By JOEY REISTROFFER
SIMPSONVILLE — God has a new home in this Upstate community that is bursting at the seams. He now resides at 2252 Woodruff Road.
That is where parishioners at St. Mary Magdalene built a new church. Their parish is growing at a tremendous pace and quarters had become cramped. Father Herbert Connor realized that something had to be done and set out a mission to erect a new dwelling for his flock. Mission accomplished.
Bishop David B. Thompson put the final touch on the church by consecrating it and anointing the altar during a dedication ceremony last week.
Bishop Thompson had been here seven years before to dedicate another church for the folks at St. Mary Magdalene and now he could see the fruits of that effort blossoming.
“It’s wonderful to be back at St. Mary Magdalene for the newest version of your church,” the bishop told the people. “It’s the second one of your churches I have dedicated in my eight-year incumbency.”
A sculptured relief hung behind the altar depicting Mary Magdalene washing the feet of Jesus.
“The sculpture was Father Connor’s idea,” said architect Heather Mitchell. “He envisioned that, so we worked with the artists (to make it fit with the design of the church.)”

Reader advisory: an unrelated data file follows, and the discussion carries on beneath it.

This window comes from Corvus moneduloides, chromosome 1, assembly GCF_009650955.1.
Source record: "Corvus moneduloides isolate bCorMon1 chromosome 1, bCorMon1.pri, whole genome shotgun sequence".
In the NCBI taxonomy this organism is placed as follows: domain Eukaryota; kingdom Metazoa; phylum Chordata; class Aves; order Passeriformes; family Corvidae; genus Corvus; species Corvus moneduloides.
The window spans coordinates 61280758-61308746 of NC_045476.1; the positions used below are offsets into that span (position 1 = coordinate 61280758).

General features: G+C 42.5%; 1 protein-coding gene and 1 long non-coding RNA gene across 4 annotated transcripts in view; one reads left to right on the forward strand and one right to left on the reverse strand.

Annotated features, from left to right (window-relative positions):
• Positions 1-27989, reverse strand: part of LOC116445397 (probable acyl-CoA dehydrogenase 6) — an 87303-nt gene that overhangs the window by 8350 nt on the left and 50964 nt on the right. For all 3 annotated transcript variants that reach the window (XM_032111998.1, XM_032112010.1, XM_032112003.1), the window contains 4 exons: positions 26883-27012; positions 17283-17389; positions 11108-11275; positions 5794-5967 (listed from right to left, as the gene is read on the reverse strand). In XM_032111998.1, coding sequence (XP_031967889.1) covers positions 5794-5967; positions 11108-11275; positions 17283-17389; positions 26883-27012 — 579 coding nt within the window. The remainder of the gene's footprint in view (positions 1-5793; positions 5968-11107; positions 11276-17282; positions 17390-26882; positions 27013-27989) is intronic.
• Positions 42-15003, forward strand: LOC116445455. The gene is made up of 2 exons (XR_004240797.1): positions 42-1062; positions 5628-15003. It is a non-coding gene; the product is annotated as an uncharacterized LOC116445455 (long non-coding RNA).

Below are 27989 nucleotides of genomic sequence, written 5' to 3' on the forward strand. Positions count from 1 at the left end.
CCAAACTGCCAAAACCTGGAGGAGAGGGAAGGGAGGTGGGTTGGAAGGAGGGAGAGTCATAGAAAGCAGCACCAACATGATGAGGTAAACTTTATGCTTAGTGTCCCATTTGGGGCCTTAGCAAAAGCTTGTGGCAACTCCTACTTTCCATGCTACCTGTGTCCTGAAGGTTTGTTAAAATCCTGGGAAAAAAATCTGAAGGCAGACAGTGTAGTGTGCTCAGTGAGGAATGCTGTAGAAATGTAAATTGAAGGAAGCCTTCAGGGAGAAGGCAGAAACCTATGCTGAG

Mitchell said the mission to build a new church was a challenge, but “I’d do it again,” because everyone worked well together. “There was a lot of teamwork,” she said.
Indeed, construction workers broke ground on the project in April 1997, and the parish held its first service there on Easter Sunday.
Father Anthony Droze, pastor of St. Mary’s Church in Greenville, remember back to the mid-’80s when the Simpsonville congregation was only 20 families strong and branching off from St. Elizabeth Ann Seton in Mauldin.
“They didn’t even have their own church then,” Father Droze said.
The community grew to 170 families and in 1991 they built their own place to worship the Lord.
Now the Simpsonville faithful, with 1,050 families, has outgrown that home and is moving into a new church.
“He’s a builder,” Father Droze said of his fellow priest, Father Connor.
And Bishop Thompson agreed.
“You’ve done a wonderful thing,” the bishop told Father Connor and the parish. He said God has always wanted a place where his people can go for sacrifice, for prayer and for worship. “We need to congregate. We need to come together … to seek almighty God’s guidance and support. We need a place to gather to celebrate the great mysteries of our faith. This is a holy place,” the bishop said.
He then anointed and incensed the altar.
“Remind yourself that this altar represents the Body of Christ,” Bishop Thompson told the people. “Without the altar, there is no church.”
And it is only through the Body of Christ that we reach salvation, he said. The altar is the center of the church. The building is impressive, but the altar feeds the soul.
The bishop said the material part of St. Mary Magdalene — the bricks, the granite, the woodwork — “they will never save you. But they will help you reach your salvation” by bringing you to the altar and the body of blood of Jesus Christ.